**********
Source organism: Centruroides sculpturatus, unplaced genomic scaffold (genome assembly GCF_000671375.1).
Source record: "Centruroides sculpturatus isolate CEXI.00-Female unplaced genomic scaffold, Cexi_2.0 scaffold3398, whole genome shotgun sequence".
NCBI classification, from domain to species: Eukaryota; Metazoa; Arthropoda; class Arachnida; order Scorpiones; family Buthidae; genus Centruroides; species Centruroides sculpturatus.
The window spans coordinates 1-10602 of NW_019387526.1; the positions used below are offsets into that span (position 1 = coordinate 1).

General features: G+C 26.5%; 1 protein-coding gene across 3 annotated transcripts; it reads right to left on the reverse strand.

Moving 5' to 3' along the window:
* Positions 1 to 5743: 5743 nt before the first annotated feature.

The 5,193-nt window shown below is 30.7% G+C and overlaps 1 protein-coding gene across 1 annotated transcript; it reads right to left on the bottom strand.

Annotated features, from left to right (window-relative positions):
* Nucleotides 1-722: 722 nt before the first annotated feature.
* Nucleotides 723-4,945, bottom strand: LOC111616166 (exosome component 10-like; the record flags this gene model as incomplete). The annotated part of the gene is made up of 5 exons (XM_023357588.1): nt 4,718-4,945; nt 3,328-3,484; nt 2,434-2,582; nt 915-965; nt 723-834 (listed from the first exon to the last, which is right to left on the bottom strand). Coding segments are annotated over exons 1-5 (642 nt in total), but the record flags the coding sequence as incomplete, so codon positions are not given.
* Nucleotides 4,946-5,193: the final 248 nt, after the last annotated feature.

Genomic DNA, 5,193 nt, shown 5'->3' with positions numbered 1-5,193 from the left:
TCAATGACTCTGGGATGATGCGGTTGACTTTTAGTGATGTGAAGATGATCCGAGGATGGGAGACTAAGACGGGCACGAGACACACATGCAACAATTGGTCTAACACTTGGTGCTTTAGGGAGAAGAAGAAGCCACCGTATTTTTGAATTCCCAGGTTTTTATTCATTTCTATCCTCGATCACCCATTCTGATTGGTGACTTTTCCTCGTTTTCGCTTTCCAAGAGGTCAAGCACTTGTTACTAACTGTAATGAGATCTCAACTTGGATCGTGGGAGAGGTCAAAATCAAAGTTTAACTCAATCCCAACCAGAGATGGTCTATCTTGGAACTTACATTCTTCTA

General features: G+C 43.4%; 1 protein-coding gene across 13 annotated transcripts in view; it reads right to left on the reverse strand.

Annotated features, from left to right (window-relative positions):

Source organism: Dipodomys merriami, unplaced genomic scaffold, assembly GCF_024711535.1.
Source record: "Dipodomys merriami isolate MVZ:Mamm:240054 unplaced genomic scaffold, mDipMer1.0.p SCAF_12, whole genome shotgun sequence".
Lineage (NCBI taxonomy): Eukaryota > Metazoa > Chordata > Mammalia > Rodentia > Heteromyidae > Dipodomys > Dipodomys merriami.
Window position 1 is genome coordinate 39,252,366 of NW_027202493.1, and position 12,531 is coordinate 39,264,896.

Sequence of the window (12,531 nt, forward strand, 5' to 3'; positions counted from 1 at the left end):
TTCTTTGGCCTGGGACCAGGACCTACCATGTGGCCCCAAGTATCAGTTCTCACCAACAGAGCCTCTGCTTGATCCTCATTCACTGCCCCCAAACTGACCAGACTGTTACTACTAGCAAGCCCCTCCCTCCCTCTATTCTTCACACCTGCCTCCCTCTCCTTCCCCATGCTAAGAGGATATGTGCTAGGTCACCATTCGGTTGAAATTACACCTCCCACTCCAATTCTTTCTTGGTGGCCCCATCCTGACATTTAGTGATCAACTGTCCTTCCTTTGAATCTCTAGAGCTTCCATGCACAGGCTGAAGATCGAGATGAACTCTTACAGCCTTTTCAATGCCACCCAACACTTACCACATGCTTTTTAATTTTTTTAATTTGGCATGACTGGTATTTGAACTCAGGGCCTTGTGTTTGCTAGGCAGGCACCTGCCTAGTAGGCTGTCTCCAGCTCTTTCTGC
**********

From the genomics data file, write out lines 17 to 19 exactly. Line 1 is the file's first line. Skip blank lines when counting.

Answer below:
Source organism: Dipodomys merriami, unplaced genomic scaffold, assembly GCF_024711535.1.
Source record: "Dipodomys merriami isolate MVZ:Mamm:240054 unplaced genomic scaffold, mDipMer1.0.p SCAF_12, whole genome shotgun sequence".
Lineage (NCBI taxonomy): Eukaryota > Metazoa > Chordata > Mammalia > Rodentia > Heteromyidae > Dipodomys > Dipodomys merriami.